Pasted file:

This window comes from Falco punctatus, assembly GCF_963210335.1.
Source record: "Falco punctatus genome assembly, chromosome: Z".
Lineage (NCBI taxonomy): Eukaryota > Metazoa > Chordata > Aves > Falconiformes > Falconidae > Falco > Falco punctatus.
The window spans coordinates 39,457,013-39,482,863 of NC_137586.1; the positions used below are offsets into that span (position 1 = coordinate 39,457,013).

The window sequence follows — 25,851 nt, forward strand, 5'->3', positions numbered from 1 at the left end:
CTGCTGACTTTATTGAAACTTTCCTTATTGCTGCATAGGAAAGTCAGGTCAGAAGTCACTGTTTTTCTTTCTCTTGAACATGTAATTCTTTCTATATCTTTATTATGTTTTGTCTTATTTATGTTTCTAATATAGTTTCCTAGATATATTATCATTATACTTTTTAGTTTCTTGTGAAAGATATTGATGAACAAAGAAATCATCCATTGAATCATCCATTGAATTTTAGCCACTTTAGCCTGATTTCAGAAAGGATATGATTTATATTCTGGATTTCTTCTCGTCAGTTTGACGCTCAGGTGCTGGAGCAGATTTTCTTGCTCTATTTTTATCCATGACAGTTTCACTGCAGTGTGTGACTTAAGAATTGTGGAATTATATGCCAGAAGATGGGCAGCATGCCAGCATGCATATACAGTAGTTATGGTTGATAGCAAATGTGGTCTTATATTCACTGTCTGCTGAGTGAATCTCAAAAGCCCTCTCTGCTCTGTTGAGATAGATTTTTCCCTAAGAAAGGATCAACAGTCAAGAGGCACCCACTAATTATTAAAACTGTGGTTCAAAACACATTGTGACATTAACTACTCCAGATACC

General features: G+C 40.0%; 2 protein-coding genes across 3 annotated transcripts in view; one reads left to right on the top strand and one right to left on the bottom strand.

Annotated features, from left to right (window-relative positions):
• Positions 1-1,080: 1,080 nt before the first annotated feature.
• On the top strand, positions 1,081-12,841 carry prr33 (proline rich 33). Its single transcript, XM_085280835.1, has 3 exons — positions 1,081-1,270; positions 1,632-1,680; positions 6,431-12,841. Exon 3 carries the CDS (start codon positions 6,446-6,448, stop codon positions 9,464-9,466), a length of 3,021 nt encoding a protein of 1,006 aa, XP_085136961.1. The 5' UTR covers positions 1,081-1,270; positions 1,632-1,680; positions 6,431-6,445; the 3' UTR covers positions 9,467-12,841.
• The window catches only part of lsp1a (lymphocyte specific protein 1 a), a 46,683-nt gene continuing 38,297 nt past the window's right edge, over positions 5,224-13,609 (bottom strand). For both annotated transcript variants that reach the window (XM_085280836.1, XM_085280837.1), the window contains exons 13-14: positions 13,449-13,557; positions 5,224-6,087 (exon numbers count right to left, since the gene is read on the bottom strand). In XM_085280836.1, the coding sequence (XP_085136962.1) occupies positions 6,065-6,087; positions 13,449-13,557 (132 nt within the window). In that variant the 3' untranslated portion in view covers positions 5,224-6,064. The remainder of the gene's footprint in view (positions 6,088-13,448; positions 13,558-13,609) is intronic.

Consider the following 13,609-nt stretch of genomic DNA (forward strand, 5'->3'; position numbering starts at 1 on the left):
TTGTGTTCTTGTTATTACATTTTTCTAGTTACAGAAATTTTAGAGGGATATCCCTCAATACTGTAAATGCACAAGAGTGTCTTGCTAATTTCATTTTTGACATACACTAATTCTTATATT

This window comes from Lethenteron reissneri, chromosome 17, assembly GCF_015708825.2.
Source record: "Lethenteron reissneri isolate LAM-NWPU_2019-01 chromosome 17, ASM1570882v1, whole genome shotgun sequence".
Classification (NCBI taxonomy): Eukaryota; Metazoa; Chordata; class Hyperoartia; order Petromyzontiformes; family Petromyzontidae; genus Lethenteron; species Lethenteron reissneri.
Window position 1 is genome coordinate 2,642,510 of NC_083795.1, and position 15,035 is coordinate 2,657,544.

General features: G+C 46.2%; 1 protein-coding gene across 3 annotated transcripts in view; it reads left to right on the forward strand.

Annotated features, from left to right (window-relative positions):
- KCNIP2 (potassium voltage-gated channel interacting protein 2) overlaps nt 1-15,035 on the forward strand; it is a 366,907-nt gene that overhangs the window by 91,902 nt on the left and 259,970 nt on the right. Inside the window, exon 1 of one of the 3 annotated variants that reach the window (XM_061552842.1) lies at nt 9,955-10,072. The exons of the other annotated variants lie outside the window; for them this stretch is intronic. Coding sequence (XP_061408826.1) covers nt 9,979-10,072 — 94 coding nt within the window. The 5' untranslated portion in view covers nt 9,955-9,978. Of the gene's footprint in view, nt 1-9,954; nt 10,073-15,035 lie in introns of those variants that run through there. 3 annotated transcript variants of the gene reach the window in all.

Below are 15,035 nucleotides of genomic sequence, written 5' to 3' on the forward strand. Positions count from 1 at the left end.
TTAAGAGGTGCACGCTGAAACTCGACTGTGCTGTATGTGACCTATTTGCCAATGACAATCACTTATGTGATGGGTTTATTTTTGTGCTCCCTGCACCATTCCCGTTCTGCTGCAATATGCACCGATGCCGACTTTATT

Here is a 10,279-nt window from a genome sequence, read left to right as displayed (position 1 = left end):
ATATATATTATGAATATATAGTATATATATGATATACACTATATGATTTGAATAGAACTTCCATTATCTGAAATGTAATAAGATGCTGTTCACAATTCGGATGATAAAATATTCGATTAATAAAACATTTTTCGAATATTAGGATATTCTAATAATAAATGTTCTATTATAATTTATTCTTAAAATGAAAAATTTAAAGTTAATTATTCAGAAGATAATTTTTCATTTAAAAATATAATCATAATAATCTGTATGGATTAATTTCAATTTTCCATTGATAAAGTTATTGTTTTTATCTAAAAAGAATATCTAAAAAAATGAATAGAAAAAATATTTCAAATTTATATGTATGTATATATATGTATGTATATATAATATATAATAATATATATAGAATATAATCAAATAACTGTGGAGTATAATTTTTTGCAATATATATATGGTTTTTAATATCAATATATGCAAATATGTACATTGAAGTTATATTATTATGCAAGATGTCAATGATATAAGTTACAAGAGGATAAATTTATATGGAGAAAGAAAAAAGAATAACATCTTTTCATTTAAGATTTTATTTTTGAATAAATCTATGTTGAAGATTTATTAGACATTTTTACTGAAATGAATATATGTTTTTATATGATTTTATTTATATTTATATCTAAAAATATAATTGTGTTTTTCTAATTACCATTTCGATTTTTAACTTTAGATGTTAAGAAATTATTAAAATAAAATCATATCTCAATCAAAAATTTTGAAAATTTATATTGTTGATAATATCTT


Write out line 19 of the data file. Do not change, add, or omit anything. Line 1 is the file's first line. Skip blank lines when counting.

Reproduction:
Annotated features, from left to right (window-relative positions):